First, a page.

’cause I gotta peaceful easy feelin’. When I live on Lake Michigan, even in the coldest of months, I feel better. When something stressful happens or I’m feeling low I will bundle up, grab a snow shovel, walk to the edge of the embankment, plop the shovel in the snow, and plant my bum in its scoop to sit there channeling my inner Cherokee in meditation. The neighbors have probably gotten over the shock of seeing me at the edge of a small cliff, poised to possibly sled straight down into the freezing waters lapping up on shore. Having a beer in hand probably dissipates that thought. What moron would be able to enjoy a beer after crash landing into the icy waves at the bottom? Someone who’s already had a few too many, perhaps.
Sometimes the lake seethes with me. Other times it lulls me like a mother comforting her whimpering wee one to just rest and be at peace. Other times, purely the vast expanse of the fresh water sea is enough to remind me how small I really am, how small my problems really are, and how loved I feel that the Creator would even take notice.
What is it about open waters, flowing waters, that soothe the soul? There is a psychological explanation for this. It may cost you more in the green stuff, but it may also benefit your health and mental well being.
What’s good for the mind is good for the body. Professor Michael Depledge out of England has conducted studies on this. People responded positively to green expanses, even more so to green expanses with water. Furthermore, the closer to the water people were within that green expanse was even more pleasing to them. Following that, the greater the size of the body of water to which they were in proximity, the more favorable the result. Depledge eventually concluded, “Self-reported health correlates very well with real health. For the first time, we have had this information according to postcode, and we found that the closer you live to the English coast the healthier you are. There was some evidence that other aquatic environments helped too.” – From TheGuardian
Blue Mind, Blue Heaven. Check out a copy of the book Blue Mind: The Surprising Science That Shows How Being Near, In, On, or Under Water Can Make You Happier, Healthier, More Connected, and Better at What You Do by Wallace J. Nichols. A real estate broker I know read this to enhance his knowledge of what waterfront living can do. Personally, being part of the real estate industry for a time, I can attest to this. Homeowners on the water have a very chillaxed persona — (And, yes, that is a made up word). The vibes in their homes are less frenetic, their dispositions are more laid back and carefree. Every placard saying “Life is better at the lake” along the entire shore of Lake Michigan and northern Michigan inland lakes is not just some trite statement. Huffington Post contributor, Carolyn Gregoire, lays out before us the six health and psychological benefits Nichols attributes to being near the water, and what it means to have a blue mind. I highly recommend checking out her post above.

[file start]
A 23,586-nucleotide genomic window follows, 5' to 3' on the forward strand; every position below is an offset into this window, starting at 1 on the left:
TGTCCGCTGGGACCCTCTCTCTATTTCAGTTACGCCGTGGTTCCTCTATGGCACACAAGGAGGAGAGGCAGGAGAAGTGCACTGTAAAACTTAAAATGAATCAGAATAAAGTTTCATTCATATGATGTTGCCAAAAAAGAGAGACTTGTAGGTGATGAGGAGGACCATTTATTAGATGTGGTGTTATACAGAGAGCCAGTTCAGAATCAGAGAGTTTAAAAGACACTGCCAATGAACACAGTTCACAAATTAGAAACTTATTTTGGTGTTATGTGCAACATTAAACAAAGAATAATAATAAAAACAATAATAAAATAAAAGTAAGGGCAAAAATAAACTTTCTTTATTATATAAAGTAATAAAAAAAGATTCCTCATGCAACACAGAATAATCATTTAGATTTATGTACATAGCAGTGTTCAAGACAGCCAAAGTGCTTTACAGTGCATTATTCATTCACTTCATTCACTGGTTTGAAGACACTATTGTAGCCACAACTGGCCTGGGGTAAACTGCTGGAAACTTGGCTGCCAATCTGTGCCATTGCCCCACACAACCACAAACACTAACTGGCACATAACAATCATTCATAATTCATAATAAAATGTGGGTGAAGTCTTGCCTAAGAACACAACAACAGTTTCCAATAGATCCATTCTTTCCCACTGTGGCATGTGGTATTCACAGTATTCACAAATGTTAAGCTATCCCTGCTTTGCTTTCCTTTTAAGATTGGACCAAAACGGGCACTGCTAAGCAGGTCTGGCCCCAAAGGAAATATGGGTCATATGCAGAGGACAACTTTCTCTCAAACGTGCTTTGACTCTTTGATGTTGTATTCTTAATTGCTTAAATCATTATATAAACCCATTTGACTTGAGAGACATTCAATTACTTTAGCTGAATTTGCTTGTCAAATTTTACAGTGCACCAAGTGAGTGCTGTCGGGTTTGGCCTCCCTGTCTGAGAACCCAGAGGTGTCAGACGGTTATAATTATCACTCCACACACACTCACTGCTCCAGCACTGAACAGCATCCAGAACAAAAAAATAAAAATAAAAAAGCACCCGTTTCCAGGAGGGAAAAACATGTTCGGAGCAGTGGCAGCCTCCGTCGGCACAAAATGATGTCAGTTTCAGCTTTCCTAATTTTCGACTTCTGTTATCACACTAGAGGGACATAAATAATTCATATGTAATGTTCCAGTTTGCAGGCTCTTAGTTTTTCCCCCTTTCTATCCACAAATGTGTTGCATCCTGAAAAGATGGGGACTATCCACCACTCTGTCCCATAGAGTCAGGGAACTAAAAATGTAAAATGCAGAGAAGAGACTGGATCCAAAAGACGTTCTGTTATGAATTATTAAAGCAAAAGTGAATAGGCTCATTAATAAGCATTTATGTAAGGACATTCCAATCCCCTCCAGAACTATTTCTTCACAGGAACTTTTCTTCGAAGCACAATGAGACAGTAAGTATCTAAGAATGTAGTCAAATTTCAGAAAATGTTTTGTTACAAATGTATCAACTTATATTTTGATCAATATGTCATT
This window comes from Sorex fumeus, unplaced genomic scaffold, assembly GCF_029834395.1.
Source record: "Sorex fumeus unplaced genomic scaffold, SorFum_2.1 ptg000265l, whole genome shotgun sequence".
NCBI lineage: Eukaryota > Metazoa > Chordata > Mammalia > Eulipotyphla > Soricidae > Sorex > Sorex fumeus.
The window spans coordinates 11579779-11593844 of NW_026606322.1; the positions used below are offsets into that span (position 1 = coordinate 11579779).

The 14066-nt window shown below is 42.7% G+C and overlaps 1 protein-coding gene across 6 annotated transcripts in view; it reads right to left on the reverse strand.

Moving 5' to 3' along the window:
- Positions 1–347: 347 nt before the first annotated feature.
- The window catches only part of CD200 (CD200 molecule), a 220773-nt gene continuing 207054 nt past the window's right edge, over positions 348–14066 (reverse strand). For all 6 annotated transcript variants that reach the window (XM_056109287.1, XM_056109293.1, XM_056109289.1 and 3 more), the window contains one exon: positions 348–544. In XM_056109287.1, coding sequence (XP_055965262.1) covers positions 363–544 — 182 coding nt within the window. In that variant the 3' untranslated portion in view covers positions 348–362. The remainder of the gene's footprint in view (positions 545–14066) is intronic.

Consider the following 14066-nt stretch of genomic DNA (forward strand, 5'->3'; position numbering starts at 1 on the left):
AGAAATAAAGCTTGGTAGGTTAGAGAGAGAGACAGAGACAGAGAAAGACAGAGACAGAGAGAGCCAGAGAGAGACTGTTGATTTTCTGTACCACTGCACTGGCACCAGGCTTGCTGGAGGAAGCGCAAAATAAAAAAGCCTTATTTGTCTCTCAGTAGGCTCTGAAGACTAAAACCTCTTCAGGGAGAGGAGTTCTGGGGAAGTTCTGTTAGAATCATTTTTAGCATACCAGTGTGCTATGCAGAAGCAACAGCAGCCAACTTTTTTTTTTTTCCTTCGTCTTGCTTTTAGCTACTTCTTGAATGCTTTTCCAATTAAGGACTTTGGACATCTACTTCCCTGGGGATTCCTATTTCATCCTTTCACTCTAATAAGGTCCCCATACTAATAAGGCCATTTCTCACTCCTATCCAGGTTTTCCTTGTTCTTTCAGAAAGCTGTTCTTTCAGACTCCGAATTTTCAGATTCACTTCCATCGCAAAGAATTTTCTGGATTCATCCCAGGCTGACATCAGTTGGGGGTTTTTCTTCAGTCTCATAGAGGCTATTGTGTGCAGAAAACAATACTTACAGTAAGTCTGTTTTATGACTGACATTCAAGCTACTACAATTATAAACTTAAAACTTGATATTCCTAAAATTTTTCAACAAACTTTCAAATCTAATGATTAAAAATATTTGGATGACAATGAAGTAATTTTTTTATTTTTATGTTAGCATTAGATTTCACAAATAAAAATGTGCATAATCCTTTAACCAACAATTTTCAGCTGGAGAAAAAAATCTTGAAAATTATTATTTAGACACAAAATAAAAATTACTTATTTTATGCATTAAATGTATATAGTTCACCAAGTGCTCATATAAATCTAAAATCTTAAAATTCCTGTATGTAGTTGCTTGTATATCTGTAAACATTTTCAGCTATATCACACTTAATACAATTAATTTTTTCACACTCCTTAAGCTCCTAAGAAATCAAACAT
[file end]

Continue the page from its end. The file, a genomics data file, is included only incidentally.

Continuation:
A blue mind is a creative mind. As a creative person, the first place I wanted to be when I started working on my memoirs was to be near the water. It’s cleansing to my mind. I can be in a rut all day, but when I step outside and just let the sights, sounds, and blue expanse of the lake engulf me, the first thing I want to do when I get inside is write down the creative beginnings that came to my blue mind on the bluff. Many of my non-fiction creative essays and chapters have sprung from this experience.
People smile and tell me I’m the lucky one to be able to have some time on the lake for my writing. I do feel lucky, blessed, in many ways, to have the opportunity. As a penniless writer it was a find of the godsend variety to be able to have a chance to do so. And I hope to again. You don’t have to be wealthy, just creative. Ask a friend to use their cottage near the end or the beginning of their off-season for a time. Many people winterize in northern states, but may hold off, or open up early for a good friend for a month or two. You never know. If you’re within reasonable driving distance of a large body of water, make the trip once a week, or more. Sit by the water. Get your blue mind fix. Rivers and inland lakes are lovely too. Find a public park with waterfront access to just run, do yoga, or sit with your thoughts, a cup of Joe, and a journal.
Join the blue mind group. Be aware of you mental status, your physical well-being. Some things could be alleviated by simply getting that blue mind effect. If all else fails, let the kids tear up the living room and go in the bathroom, lock the door, and stand under the spray of your shower head. It will clear your mind, give you space to just be, bring out your creative side, and give you the respite you need to see the destroyed living room and not go ballistic. Get out to the water when you can. With your partner. With your kids. It’s good for them too.Take more beach days in summer.You will feel relaxed and your kids will fall asleep on the way home. Win-win!
You don’t have to be rich, as Prince might say. (A nod to my husband’s obsession). But you can be rich in mind, body and spirit. I feel God when I am near the water. It’s where I sense his presence, his power, his majesty, his expansiveness. When I feel small and at peace, my heart is open to hear. I become meditative. I feel cleansed. I feel refreshed. When King David says, “He makes me lie down in green pastures. He leads me beside quiet waters. He restores my soul,” what better scene of a peaceful encounter could one need than Psalm 23? David had a blue mind. And so can we.